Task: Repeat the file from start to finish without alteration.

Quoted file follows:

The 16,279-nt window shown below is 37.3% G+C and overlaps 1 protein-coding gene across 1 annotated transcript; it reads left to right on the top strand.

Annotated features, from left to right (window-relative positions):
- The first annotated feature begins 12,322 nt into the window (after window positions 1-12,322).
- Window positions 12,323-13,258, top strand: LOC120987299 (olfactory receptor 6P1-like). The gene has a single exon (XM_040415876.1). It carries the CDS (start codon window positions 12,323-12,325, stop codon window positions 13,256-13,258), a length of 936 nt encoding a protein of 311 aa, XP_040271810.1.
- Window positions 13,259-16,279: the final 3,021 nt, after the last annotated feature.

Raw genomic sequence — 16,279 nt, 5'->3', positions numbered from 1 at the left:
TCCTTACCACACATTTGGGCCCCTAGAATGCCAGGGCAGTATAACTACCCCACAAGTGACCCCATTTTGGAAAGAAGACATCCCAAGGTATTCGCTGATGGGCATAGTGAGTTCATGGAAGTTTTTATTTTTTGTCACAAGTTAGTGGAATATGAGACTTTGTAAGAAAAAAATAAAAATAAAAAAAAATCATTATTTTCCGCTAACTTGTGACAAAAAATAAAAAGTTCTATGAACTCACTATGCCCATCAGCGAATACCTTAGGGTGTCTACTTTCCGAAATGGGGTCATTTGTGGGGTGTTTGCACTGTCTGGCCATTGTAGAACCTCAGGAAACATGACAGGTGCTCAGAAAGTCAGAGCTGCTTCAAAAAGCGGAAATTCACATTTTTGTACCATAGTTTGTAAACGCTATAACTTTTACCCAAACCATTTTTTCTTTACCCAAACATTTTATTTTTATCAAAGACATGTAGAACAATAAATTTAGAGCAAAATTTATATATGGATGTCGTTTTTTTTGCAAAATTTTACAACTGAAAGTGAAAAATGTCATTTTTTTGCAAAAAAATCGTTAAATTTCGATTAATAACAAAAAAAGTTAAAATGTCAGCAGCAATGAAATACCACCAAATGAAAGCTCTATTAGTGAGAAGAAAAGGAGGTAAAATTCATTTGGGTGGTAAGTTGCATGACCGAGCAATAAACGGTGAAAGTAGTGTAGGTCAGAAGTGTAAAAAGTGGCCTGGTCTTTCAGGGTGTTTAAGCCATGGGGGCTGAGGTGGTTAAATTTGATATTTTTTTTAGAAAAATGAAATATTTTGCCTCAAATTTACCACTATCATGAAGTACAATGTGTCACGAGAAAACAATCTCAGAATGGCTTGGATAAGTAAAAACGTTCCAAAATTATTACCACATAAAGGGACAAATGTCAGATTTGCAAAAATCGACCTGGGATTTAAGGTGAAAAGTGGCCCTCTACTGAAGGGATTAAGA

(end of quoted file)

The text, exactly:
The 16,279-nt window shown below is 37.3% G+C and overlaps 1 protein-coding gene across 1 annotated transcript; it reads left to right on the top strand.

Annotated features, from left to right (window-relative positions):
- The first annotated feature begins 12,322 nt into the window (after window positions 1-12,322).
- Window positions 12,323-13,258, top strand: LOC120987299 (olfactory receptor 6P1-like). The gene has a single exon (XM_040415876.1). It carries the CDS (start codon window positions 12,323-12,325, stop codon window positions 13,256-13,258), a length of 936 nt encoding a protein of 311 aa, XP_040271810.1.
- Window positions 13,259-16,279: the final 3,021 nt, after the last annotated feature.

Raw genomic sequence — 16,279 nt, 5'->3', positions numbered from 1 at the left:
TCCTTACCACACATTTGGGCCCCTAGAATGCCAGGGCAGTATAACTACCCCACAAGTGACCCCATTTTGGAAAGAAGACATCCCAAGGTATTCGCTGATGGGCATAGTGAGTTCATGGAAGTTTTTATTTTTTGTCACAAGTTAGTGGAATATGAGACTTTGTAAGAAAAAAATAAAAATAAAAAAAAATCATTATTTTCCGCTAACTTGTGACAAAAAATAAAAAGTTCTATGAACTCACTATGCCCATCAGCGAATACCTTAGGGTGTCTACTTTCCGAAATGGGGTCATTTGTGGGGTGTTTGCACTGTCTGGCCATTGTAGAACCTCAGGAAACATGACAGGTGCTCAGAAAGTCAGAGCTGCTTCAAAAAGCGGAAATTCACATTTTTGTACCATAGTTTGTAAACGCTATAACTTTTACCCAAACCATTTTTTCTTTACCCAAACATTTTATTTTTATCAAAGACATGTAGAACAATAAATTTAGAGCAAAATTTATATATGGATGTCGTTTTTTTTGCAAAATTTTACAACTGAAAGTGAAAAATGTCATTTTTTTGCAAAAAAATCGTTAAATTTCGATTAATAACAAAAAAAGTTAAAATGTCAGCAGCAATGAAATACCACCAAATGAAAGCTCTATTAGTGAGAAGAAAAGGAGGTAAAATTCATTTGGGTGGTAAGTTGCATGACCGAGCAATAAACGGTGAAAGTAGTGTAGGTCAGAAGTGTAAAAAGTGGCCTGGTCTTTCAGGGTGTTTAAGCCATGGGGGCTGAGGTGGTTAAATTTGATATTTTTTTTAGAAAAATGAAATATTTTGCCTCAAATTTACCACTATCATGAAGTACAATGTGTCACGAGAAAACAATCTCAGAATGGCTTGGATAAGTAAAAACGTTCCAAAATTATTACCACATAAAGGGACAAATGTCAGATTTGCAAAAATCGACCTGGGATTTAAGGTGAAAAGTGGCCCTCTACTGAAGGGATTAAGA